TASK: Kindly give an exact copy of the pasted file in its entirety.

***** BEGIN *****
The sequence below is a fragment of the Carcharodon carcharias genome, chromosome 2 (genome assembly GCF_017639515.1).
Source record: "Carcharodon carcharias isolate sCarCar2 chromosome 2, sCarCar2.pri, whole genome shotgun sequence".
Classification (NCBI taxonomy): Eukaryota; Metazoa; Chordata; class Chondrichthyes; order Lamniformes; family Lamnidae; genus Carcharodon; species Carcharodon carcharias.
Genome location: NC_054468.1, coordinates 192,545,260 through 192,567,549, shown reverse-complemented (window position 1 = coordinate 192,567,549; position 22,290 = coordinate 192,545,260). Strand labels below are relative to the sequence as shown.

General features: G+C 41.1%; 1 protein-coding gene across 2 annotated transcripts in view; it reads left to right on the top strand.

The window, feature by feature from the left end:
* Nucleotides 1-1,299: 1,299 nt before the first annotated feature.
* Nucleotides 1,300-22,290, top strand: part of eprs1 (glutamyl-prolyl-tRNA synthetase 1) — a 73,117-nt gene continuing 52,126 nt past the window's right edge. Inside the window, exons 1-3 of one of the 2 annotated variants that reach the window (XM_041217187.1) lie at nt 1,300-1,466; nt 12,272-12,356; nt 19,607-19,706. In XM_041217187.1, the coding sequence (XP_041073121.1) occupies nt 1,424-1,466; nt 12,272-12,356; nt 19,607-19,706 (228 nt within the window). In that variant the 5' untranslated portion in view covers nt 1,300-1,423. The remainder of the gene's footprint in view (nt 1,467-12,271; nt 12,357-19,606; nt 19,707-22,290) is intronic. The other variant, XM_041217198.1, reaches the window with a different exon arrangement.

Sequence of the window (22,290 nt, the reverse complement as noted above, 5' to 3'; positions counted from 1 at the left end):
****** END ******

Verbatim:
The sequence below is a fragment of the Carcharodon carcharias genome, chromosome 2 (genome assembly GCF_017639515.1).
Source record: "Carcharodon carcharias isolate sCarCar2 chromosome 2, sCarCar2.pri, whole genome shotgun sequence".
Classification (NCBI taxonomy): Eukaryota; Metazoa; Chordata; class Chondrichthyes; order Lamniformes; family Lamnidae; genus Carcharodon; species Carcharodon carcharias.
Genome location: NC_054468.1, coordinates 192,545,260 through 192,567,549, shown reverse-complemented (window position 1 = coordinate 192,567,549; position 22,290 = coordinate 192,545,260). Strand labels below are relative to the sequence as shown.

General features: G+C 41.1%; 1 protein-coding gene across 2 annotated transcripts in view; it reads left to right on the top strand.

The window, feature by feature from the left end:
* Nucleotides 1-1,299: 1,299 nt before the first annotated feature.
* Nucleotides 1,300-22,290, top strand: part of eprs1 (glutamyl-prolyl-tRNA synthetase 1) — a 73,117-nt gene continuing 52,126 nt past the window's right edge. Inside the window, exons 1-3 of one of the 2 annotated variants that reach the window (XM_041217187.1) lie at nt 1,300-1,466; nt 12,272-12,356; nt 19,607-19,706. In XM_041217187.1, the coding sequence (XP_041073121.1) occupies nt 1,424-1,466; nt 12,272-12,356; nt 19,607-19,706 (228 nt within the window). In that variant the 5' untranslated portion in view covers nt 1,300-1,423. The remainder of the gene's footprint in view (nt 1,467-12,271; nt 12,357-19,606; nt 19,707-22,290) is intronic. The other variant, XM_041217198.1, reaches the window with a different exon arrangement.

Sequence of the window (22,290 nt, the reverse complement as noted above, 5' to 3'; positions counted from 1 at the left end):